Documents to download

The Government has made clear its commitment to increasing the quality and number of apprenticeships over this Parliament; in principle, its commitment has been welcomed by politicians and stakeholders alike. However, concern has been expressed by some regarding a potential risk of too much emphasis being placed on targets.

On 27 May 2015, the Prime Minister, David Cameron, commented that, “the first priority of the Queen’s Speech is to help working people, and we are clear about what that means—more jobs, more apprenticeships […]. The last Parliament saw more than 2.2 million new apprenticeships start, and the Queen’s Speech will help to create 3 million more”. With a pledge to create three million new apprenticeships by the end of March 2020, numerous questions have been raised of the Government which include:

  • Are apprenticeships are being developed with a good spread across employers, levels and sectors?
  • Is apprenticeship quality simultaneously being improved as numbers increase?
  • Who it is that should be undertaking apprenticeships?

Documents to download

Related posts

  • The Covid-19 pandemic has had multiple effects on the lives of young people. These include worry for vulnerable family members and a change in normal routines. School closures have often exacerbated feelings of isolation and loneliness. Young people with existing mental health needs may have experienced a disruptive break in regular care as a result of the pandemic. This article examines the impact the pandemic has had on young people’s mental health, and what the Government’s response is.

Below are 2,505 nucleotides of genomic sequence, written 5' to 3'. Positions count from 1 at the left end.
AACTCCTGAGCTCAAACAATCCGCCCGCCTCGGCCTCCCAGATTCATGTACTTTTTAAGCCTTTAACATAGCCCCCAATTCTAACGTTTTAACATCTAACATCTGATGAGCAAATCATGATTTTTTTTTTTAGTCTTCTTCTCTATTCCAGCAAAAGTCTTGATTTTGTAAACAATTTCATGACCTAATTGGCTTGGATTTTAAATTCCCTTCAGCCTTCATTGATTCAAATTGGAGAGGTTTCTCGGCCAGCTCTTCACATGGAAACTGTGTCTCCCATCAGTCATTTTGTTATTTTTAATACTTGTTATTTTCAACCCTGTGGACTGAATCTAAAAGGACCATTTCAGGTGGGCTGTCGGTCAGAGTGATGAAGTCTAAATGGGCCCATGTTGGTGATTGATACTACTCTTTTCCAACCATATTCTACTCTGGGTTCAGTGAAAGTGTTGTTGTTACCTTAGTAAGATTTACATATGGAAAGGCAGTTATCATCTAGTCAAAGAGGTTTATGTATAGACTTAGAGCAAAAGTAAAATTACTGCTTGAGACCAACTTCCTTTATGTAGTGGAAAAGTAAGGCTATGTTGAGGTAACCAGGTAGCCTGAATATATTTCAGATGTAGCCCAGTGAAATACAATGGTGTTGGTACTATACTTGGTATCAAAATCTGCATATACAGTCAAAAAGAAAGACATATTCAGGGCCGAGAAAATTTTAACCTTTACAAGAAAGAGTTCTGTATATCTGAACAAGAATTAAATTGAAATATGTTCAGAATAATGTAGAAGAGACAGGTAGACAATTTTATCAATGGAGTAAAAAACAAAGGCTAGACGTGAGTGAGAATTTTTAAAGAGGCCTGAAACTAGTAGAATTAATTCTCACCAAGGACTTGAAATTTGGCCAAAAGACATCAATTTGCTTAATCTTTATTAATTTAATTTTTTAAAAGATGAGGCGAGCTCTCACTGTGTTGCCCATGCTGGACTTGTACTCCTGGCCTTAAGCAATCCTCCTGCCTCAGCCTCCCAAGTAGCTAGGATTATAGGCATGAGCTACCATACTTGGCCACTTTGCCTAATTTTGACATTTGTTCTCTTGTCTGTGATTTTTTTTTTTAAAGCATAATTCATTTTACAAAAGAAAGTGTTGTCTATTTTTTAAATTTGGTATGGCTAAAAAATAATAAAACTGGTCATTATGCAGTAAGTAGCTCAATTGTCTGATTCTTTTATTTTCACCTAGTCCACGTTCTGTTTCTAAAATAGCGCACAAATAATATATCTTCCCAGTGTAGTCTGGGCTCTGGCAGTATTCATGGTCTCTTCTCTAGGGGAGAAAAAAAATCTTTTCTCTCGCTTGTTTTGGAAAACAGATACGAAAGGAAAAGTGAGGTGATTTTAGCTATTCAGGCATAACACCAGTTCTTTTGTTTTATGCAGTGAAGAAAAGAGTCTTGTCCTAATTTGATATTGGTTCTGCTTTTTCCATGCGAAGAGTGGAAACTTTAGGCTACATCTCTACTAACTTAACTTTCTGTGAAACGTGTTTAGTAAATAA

• In August 2020, Northampton saw an increase in the number of Covid-19 cases. A large number of these transmissions were traced back to the Greencore factory in Northampton. On 21 August 2020, workers and their households were told to self-isolate for 14 days to limit the risk of further spread of the disease in the community, and to avoid a local lockdown. This article looks at the regulations introduced to enforce the restrictions.

  • The Fire Safety Bill is a government bill, and forms part of the Government’s response to the Grenfell fire. It seeks to clarify the scope of the Fire Safety Order 2005, specifically to ensure that the responsible person or duty-holder for multi-occupied, residential buildings must manage and reduce the risk of fire for the structure and external walls of the building, including cladding, balconies and windows; and for entrance doors to individual flats that open into common parts.